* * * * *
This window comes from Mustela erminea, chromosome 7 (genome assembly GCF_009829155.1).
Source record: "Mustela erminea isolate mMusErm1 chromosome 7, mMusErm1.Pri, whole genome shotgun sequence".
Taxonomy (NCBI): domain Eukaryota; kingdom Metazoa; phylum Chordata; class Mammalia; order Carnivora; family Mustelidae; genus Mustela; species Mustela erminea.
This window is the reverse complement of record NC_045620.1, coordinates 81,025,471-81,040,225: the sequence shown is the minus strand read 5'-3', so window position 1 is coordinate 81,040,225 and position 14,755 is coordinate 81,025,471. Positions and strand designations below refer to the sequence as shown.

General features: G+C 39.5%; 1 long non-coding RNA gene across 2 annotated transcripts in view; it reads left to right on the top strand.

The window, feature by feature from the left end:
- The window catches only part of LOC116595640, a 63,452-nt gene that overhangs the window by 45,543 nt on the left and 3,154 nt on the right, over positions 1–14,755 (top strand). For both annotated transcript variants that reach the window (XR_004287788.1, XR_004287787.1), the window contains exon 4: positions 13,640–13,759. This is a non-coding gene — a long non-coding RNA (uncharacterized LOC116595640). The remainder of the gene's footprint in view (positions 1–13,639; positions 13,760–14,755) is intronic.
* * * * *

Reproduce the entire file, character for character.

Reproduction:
This window comes from Mustela erminea, chromosome 7 (genome assembly GCF_009829155.1).
Source record: "Mustela erminea isolate mMusErm1 chromosome 7, mMusErm1.Pri, whole genome shotgun sequence".
Taxonomy (NCBI): domain Eukaryota; kingdom Metazoa; phylum Chordata; class Mammalia; order Carnivora; family Mustelidae; genus Mustela; species Mustela erminea.
This window is the reverse complement of record NC_045620.1, coordinates 81,025,471-81,040,225: the sequence shown is the minus strand read 5'-3', so window position 1 is coordinate 81,040,225 and position 14,755 is coordinate 81,025,471. Positions and strand designations below refer to the sequence as shown.

General features: G+C 39.5%; 1 long non-coding RNA gene across 2 annotated transcripts in view; it reads left to right on the top strand.

The window, feature by feature from the left end:
- The window catches only part of LOC116595640, a 63,452-nt gene that overhangs the window by 45,543 nt on the left and 3,154 nt on the right, over positions 1–14,755 (top strand). For both annotated transcript variants that reach the window (XR_004287788.1, XR_004287787.1), the window contains exon 4: positions 13,640–13,759. This is a non-coding gene — a long non-coding RNA (uncharacterized LOC116595640). The remainder of the gene's footprint in view (positions 1–13,639; positions 13,760–14,755) is intronic.